It is often overlooked just how crucial banks are in the financing and operations of rental housing. As we’ve discussed elsewhere, multifamily mortgages in NYC have, in recent years, been more about increasing leverage and pulling equity out as a result of rising building values than providing capital to operate buildings. Importantly, this means that the principal on these mortgages is rarely paid down, such that banks hold the largest financial stake in a building not just at the moment of acquisition, but over the 5-7 year life of a loan.
Because of their large stakes, banks play a key role in how the long-term effects of COVID are going to play out on NYC housing. This includes ensuring that their borrowers keep tenants in their homes and buildings well-maintained and, if necessary, that distressed mortgages are dealt with responsibly.
2020 Income and Expenses
In 2020, the big question in the multifamily sector was about rent collections. We at UNHP were puzzled that lenders stated that multifamily collections have consistently remained at close-to-normal levels over the course of the pandemic. Experiences in our own portfolio, anecdotal evidence, employment & Census Bureau data, as well as calls for unprecedented rent relief from the real estate sector itself all painted a very different picture.
Recent analysis has led us to question whether conventional lenders truly have a sense of total income lost over the entirety of 2020 and into 2021 due to drops in rent collections in their portfolios. In general, banks tend to receive information on income and expenses for the buildings to which they loan on an annual basis. The major exception to that arises in cases where the bank has reason to believe that the asset is ‘impaired’, or at a higher risk of default. In this case, the lender will generally request more regular reporting of income and expense data and pass the building through some version of a troubled asset analysis.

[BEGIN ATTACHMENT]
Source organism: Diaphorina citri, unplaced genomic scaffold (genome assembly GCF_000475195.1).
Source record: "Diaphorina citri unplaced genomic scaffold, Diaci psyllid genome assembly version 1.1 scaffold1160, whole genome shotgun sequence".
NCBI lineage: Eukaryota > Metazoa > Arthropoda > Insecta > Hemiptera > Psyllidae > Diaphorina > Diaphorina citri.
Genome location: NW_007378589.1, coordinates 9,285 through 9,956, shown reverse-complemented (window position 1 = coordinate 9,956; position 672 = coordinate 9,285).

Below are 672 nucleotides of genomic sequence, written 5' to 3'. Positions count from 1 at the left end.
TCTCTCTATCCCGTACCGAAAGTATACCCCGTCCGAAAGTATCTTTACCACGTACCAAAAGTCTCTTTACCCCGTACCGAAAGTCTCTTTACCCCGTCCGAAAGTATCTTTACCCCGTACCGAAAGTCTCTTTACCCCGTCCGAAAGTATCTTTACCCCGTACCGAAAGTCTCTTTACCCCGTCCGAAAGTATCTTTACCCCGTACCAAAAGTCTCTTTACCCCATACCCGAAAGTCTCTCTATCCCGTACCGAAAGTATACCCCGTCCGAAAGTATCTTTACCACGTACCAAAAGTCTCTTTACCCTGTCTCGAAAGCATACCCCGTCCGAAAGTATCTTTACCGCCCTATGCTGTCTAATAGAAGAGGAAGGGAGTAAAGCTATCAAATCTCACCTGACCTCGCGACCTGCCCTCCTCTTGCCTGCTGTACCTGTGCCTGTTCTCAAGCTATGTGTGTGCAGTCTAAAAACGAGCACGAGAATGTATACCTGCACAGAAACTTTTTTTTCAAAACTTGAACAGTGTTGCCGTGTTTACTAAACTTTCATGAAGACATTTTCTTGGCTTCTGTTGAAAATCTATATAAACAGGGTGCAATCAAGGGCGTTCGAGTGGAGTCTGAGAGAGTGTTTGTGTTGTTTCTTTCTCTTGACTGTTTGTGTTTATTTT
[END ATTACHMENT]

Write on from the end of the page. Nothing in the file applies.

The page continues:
Over the course of the year, there were two potential pathways for landlords who lost rental income to avoid being flagged as an ‘impaired’ asset. The first pathway was to deal with losses by deferring an equal amount of expenses in order to make debt payments on time. Even prior to 2020,this was not necessarily uncommon. Mortgage payments and building maintenance are paid out of the same pot, and highly leveraged rent-stabilized buildings can often be in substandard condition because landlords will prioritize meeting their debt service over other expenses.
For buildings with recent loans, debt service can often be the largest building ‘expense’ — up to an industry standard of 1.2 debt service coverage ratio. In other words, if a building produces $100 in rent and spends $40 in expenses each month, an owner can take on debt up to a level that translates into a $50 monthly debt service ($100 - $40 = $60, $60 / $50 = 1.2). When one of every two rental dollars goes to pay debt service, any drop in rental income or unforeseen issue can trigger a choice between staying current on debt service or deferring maintenance.
The second pathway, which was unique to 2020, was to request mortgage forbearance which granted borrowers full or partial deferral of their mortgage payments. However, using the process laid out in the CARES Act for federally-backed multifamily mortgages as a guide, it is possible that many banks did not require continuous reporting of income and expenses as a prerequisite of forbearance. Early in the pandemic, one bank’s forbearance application process was described as a one-page form, with information only the most recent rent roll and a written statement describing the impact on cash flow at that time. And while there is no available data on the use of forbearance among borrowers at private banks, data from government-sponsored enterprise lenders suggest that owners of old-stock multifamily housing in NYC made up a large percentage of national forbearance recipients.